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Asia, India, East Karakoram, South Shukpa Kungchang Glacier, Various Ascents

South Shukpa Kungchang Glacier, various ascents. In December 2009 Mark Richey e-mailed a photo of a beautiful gray granite rock peak he’d seen from base camp on an expedition to the Indian Karakoram. He was recruiting for another visit to the region and invited me to pull a team together to join him. Little did I know that the invitation was part of his plan to coerce my husband, Freddie Wilkinson, into joining him for another attempt on Saser Kangri II. Mark is a good salesman, but does that matter when it comes to good-looking granite?

Our plans for a 2010 expedition didn’t pan out, so it was a year later that Mark, Freddie, Steve Swenson, Emilie Drinkwater, Kirsten Kremer, and I met in Delhi. From the village of Tigur, in the militarized zone just miles from the fabled “line of control,” we trekked for three days up the Chameshan Lungpa Valley to a hanging meadow above the Sakang Lungpa Glacier, a beautiful base camp site at 5,180m that the 2009 team had reconnoitered.

There the two teams split, with the ladies continuing up the Sakang Lungpa to establish an advanced camp under Peak 6,258m, below the huge south face of Plateau Peak (which we originally misidentified as 6,135m, based on a vague map of the area).

Emilie, Kirsten, and I made two attempts on Peak 6,258m (one with a chilly open bivouac) in the high heat of July. The walls gave good quality crack climbing, but when the sun was shining, melted-out ledges and the entire summit ridge constantly bombarded us with rock and ice. With conditions that were too dangerous and only two weeks remaining, we looked for other options.

Back at base camp the guys showed us photos they’d taken from their high camp under Saser Kangri II. They’d experienced similar heat issues, even on its much higher southwest face, so we all looked for a plan B. With the help of our awesome Sherpa staff, we broke down our high camp on the Sakang Lungpa and joined the guys on the South Shukpa Kungchang Glacier, to have a closer look at several promising unclimbed peaks.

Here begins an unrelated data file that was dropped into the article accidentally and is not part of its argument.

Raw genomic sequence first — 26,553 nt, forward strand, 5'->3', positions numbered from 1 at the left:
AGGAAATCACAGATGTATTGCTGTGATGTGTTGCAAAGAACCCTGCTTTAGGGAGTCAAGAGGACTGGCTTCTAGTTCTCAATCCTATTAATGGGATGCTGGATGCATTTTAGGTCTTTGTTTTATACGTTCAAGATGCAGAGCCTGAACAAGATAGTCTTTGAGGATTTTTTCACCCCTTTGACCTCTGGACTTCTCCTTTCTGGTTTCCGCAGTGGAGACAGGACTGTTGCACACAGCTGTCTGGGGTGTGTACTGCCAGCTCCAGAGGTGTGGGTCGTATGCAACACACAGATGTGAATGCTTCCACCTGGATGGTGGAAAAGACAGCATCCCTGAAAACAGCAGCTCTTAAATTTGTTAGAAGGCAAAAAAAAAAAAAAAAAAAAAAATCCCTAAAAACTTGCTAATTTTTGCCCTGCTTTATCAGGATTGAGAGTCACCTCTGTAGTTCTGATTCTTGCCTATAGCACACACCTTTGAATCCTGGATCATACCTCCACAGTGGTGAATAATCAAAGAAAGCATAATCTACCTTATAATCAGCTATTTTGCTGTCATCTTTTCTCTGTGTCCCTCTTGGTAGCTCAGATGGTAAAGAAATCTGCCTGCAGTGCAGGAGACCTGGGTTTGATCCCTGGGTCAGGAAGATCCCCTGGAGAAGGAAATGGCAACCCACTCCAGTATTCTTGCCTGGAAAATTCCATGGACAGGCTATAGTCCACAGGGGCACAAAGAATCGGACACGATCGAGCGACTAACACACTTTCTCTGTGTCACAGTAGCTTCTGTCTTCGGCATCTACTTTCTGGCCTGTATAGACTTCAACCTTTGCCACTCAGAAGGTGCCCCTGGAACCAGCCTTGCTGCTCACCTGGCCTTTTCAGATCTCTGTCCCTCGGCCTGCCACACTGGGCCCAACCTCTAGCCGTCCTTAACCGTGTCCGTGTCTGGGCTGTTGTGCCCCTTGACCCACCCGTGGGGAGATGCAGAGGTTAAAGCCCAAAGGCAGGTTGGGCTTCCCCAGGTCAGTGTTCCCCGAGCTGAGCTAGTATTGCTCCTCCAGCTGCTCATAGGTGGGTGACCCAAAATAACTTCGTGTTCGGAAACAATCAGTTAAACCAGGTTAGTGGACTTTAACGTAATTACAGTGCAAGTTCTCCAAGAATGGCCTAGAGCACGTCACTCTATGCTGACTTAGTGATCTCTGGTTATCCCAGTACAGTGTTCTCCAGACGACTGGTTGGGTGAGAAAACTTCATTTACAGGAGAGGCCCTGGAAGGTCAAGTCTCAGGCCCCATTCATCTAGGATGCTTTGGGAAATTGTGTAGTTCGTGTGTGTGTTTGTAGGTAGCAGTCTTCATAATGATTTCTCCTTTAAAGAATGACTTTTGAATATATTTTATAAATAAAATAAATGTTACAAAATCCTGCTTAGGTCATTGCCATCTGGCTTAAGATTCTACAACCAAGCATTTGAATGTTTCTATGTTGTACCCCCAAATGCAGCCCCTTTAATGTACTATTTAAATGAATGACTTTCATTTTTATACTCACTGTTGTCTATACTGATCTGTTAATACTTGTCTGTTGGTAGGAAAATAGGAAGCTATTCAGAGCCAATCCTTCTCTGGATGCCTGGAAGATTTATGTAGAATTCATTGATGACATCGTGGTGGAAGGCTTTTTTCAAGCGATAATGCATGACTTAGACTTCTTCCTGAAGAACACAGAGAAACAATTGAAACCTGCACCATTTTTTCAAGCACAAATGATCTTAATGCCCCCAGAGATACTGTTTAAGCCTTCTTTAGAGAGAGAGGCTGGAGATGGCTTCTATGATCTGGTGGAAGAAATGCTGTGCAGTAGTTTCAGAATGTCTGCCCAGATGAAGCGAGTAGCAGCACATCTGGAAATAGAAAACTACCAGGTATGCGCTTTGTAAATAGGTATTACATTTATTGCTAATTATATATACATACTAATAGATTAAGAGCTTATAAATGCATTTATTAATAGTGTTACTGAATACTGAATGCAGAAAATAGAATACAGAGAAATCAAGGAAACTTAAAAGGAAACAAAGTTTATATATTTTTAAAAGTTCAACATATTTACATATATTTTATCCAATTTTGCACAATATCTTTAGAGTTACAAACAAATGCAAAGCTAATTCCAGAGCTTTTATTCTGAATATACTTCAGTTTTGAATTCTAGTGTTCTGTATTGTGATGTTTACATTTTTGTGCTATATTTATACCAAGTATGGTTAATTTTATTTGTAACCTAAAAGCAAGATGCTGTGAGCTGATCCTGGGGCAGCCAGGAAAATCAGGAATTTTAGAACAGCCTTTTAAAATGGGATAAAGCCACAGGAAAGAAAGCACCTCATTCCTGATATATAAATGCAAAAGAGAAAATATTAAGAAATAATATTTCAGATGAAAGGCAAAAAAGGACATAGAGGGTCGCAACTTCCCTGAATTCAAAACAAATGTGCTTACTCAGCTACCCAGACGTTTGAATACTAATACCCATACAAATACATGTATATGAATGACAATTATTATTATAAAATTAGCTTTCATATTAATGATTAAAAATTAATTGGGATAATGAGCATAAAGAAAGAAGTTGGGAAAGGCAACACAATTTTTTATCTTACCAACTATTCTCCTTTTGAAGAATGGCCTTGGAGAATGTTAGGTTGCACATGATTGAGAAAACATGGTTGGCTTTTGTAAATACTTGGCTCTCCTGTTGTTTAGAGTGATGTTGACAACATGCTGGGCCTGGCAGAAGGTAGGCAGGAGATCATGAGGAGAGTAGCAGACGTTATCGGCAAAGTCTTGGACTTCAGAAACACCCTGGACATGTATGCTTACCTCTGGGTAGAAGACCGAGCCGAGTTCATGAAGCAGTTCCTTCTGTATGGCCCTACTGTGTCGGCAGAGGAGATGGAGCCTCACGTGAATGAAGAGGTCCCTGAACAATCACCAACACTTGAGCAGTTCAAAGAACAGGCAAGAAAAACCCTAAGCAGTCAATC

As seems often to be the case, all our activity happened in the final week of the trip. On August 5 and 6, Emilie and Kirsten (I was in the throes of a 24-hour stomach bug) climbed the northwest face of Pumo Kangri (6,250m, PD/AD), a striking ice and snow peak across from camp. They climbed unroped for all but the final pitches and rappelled through the night with a single rope. (They’d anticipated more snow than ice but got the opposite.) Freddie and I high-fived with them on their final rappels the next morning, as we climbed the same initial ice slope to approach Saserling (ca 6,100m). We reached the summit by a beautiful south-facing, seven-pitch rock rib of IV 5.9. Finally, on the 8th and 9th Emilie, Freddie, Kirsten, Mark, and I skied across the glacier to a high bivouac, from where we simul-climbed the south ridge of Stegosaurus (6,660m, PD/AD), a dinosauresque peak west of Saser Kangri II with a 150m corniced ridge traverse to the summit.

We ladies now headed home, leaving the guys, who had two weeks remaining and were sufficiently acclimatized to have another stab at Saser Kangri II.

Janet Bergman Wilkinson, AAC